1. Fair Representation of Genre Information

2. Visualising Trust Relations in PeerChooser

3. Implementation

9. Evaluation

1. Experimental Data

2. Rating Distributions

3. Procedure

4. Recommendation Accuracy

10. Comparison of different Trust Sources

11. Conclusions


10. Trust Metrics in Recommender Systems
Paolo Massa and Paolo Avesani

1. Introduction

2. Motivations

3. Our proposal: Trust-aware Recommender Systems

1. Trust networks and trust metrics

2. An Architecture of Trust-aware Recommender Systems

3. How trust alleviates RS weaknesses

4. Related work

4. Empirical validation

1. Dataset used in experiments: Epinions

2. New evaluation measures

3. Results of the experiments

5. Discussion of results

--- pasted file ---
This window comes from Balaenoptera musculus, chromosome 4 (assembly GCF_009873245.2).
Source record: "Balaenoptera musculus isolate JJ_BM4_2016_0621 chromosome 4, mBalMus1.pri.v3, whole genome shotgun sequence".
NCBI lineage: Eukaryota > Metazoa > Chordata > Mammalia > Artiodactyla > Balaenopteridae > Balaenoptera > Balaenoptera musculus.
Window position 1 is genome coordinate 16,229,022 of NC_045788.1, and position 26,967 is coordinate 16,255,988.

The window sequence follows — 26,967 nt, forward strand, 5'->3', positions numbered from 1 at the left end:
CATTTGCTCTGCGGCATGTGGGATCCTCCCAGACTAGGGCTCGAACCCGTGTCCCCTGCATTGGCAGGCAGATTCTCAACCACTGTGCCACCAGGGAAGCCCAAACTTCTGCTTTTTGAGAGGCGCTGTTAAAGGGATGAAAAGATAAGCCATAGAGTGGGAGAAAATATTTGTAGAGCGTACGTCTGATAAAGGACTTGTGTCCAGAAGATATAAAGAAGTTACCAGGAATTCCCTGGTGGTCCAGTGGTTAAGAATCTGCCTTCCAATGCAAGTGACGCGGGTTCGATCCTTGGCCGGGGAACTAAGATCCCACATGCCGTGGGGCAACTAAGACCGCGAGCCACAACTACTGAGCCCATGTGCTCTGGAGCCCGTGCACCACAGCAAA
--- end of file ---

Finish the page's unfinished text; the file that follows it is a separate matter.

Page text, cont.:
6. Conclusions


11. Trust and Online Reputation Systems
Ming Kwan and Deepak Ramachandran

1. Introduction

1. What is trust?

2. The Complex World of Online Trust

1. Learning to gauge intention

2. Evaluating and Validating Competence

3. Web 1.0 vs. Web 2.0

1. How can it help me?

4. The New Model of Online Trust

5. Reputation

1. Trouble in Paradise – the SAP Developer Network

2. When to use reputation as the basis for trust

6. Relationship

1. Social Networking

2. Opening up APIs

3. Exploiting the value of social networks

4. share...and lend

5. Sponsored Groups

6. When to use relationship as the basis for trust

7. Process

1. Caught in the act - reinforcing process

2. So What?

3. When to use process as the basis for trust

8. A recipe for online trust based on three ingredients


12. Internet Based Community Networks: Finding the Social in Social Networks
K. Faith Lawrence

1. Introduction

2. Defining Community in the Age of Social Networks

3. Visualising Community

4. Communities, Groups and Networks

5. Community Trust

6. Conclusion